Adams believes that many of the problems associated with technology result from a failure to think through the consequences of going doing a particular route, especially because “technology is very much an accelerant of what’s already there”.
Other problematic issues include “leaving people out of the conversation” or simply not questioning “how we got to where we are in the first place”. As a result, he believes the focus should be on making more “deliberate choices”:
If you don’t think about where you’re headed or the things you do that you think are helping, you can end up doing more harm than good.
Adams cites the example of ride-sharing services, such as Uber and Lyft, which were initially considered a “sustainability win” because of their potential to replace cars in urban environments. Instead, the convenience they offered ended up being a double-edged sword. He explained:
“Ride-sharing in many cities can end up displacing greener forms of transport especially when they’re subsidised to be even more attractive price-wise compared to other options. Direction in this case refers to understanding the implications of going down a route and, if necessary, adjusting when you have a better idea of the consequences.
Re-use and recycling
But there are other things that technologists can do too, which include re-use and recycling.
In fact, John Booth, Managing Director and Principal Consultant of sustainable IT consultancy, Carbon3IT, pointed out that by 2022, all organisations participating in the European Union’s Code of Conduct for Data Centres (Energy Efficiency) 2021 (12th Edition) will be required to undertake a Lifecycle Assessment of their entire facility. Doing so will include calculating the “in-body carbon” of their equipment to understand of which raw materials each bit of kit consists and how it could potentially be reused and recycled elsewhere.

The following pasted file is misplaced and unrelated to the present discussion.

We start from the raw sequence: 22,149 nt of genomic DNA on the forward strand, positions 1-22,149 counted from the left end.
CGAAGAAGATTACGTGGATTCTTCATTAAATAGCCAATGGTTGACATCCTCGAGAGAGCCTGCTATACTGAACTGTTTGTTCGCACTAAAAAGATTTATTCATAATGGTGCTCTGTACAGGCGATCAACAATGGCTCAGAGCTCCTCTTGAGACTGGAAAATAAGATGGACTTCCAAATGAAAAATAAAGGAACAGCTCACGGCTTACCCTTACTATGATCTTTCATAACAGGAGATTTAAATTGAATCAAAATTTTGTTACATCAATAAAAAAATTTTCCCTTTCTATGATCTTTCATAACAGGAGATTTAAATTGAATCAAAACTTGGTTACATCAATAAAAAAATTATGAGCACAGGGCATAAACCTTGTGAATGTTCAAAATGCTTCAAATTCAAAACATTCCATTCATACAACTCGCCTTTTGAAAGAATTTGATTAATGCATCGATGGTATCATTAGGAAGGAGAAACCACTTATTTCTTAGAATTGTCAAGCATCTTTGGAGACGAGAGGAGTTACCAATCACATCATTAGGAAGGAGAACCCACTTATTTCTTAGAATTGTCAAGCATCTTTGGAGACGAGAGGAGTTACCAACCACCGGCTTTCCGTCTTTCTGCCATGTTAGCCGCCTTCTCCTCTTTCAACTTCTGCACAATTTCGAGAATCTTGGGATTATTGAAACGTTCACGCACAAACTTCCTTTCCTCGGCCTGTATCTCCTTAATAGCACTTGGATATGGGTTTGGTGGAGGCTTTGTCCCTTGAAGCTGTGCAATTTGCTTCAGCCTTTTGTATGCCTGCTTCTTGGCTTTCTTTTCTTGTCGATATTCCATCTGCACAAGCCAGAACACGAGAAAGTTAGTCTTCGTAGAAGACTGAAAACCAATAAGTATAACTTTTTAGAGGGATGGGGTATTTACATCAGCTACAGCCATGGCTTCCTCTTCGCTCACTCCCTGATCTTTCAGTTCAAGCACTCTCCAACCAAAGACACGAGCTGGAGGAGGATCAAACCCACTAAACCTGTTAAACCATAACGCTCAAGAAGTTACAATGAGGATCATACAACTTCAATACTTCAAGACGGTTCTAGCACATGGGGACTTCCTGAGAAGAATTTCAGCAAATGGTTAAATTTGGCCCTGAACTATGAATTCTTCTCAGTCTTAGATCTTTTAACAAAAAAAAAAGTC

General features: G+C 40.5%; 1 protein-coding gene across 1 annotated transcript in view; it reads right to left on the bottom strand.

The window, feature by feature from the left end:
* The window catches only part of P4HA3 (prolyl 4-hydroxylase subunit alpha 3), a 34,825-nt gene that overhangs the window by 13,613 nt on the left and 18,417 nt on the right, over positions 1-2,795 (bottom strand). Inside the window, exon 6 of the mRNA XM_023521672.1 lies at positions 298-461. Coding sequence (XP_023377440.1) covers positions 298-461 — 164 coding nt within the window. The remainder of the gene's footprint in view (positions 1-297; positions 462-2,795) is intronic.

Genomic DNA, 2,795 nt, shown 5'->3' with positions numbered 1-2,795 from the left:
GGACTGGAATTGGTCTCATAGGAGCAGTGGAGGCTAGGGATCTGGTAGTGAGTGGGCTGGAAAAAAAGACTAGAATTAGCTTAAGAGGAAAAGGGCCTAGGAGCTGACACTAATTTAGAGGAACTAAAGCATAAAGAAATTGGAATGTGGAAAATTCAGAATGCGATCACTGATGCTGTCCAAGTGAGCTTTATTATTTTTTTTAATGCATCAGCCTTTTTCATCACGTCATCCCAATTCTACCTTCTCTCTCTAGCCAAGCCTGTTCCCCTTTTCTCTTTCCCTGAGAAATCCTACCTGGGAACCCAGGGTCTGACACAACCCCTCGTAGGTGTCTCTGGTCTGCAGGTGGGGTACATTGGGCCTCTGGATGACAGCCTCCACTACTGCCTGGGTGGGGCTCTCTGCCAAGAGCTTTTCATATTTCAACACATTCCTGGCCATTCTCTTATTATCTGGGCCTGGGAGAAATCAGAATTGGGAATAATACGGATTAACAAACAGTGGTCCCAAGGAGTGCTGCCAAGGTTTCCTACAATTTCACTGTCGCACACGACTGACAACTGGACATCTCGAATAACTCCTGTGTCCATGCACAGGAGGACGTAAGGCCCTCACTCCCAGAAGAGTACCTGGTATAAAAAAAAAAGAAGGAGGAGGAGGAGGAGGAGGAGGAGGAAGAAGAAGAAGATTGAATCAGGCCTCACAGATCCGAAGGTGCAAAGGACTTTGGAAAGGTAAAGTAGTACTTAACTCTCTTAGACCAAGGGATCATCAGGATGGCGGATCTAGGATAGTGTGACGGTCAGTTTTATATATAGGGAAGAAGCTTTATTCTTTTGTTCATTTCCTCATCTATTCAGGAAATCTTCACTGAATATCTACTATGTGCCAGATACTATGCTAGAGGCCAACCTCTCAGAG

However as Adams pointed out, to make such reuse a reality particularly in large organizations, it will also require process change. He explained:
To re-use things, you have to have ways to recognise and accredit that. The system currently incentivises the use of virgin materials as they’re cheaper. It’s actually more expensive to use recycled stuff.
Another possibility, said Amanda Brock, Chief Executive of OpenUK, a not-for-profit that supports open source collaboration and technology, is to explore the possibility of using waste heat from so-called ‘edge’ data centers, to support local communities and businesses, which today includes lobster farms in Finland and greenhouses in the Netherlands. OpenUK itself is developing a blueprint for a carbon-negative, edge data center, which it plans to unveil on 11 November at the United Nations’ COP26 Climate Change Conference in the UK.
A significant problem when trying to introduce edge data centers in the UK though, pointed out Booth is a lack of local government understanding of what they are and what benefits they could bring:
If you’re using the district heating grid, you need the buy-in of local authorities. It has to be put in the master plan. But where the disconnect is happening is that there’s a lack of awareness among planning people, and data center operators, who are miles apart. Docklands, Slough and Manchester are the UK’s three main data center hubs and there the local authority planners are on the job, but if you go to Birmingham, for example, they’ll ask ‘What is a data center?’ So if you’re going to have edge sites up and down the country, there has to be more guidance.
I would tend to agree with Adams’ stance that there is a need to “enshrine and protect the idea of not doing harm” when thinking about and working with tech in all its facets. But in the case of building things like edge data centers, it would also appear imperative to ensure that the voices of as many stakeholders as possible are heard and taken into consideration, including those of the wider community.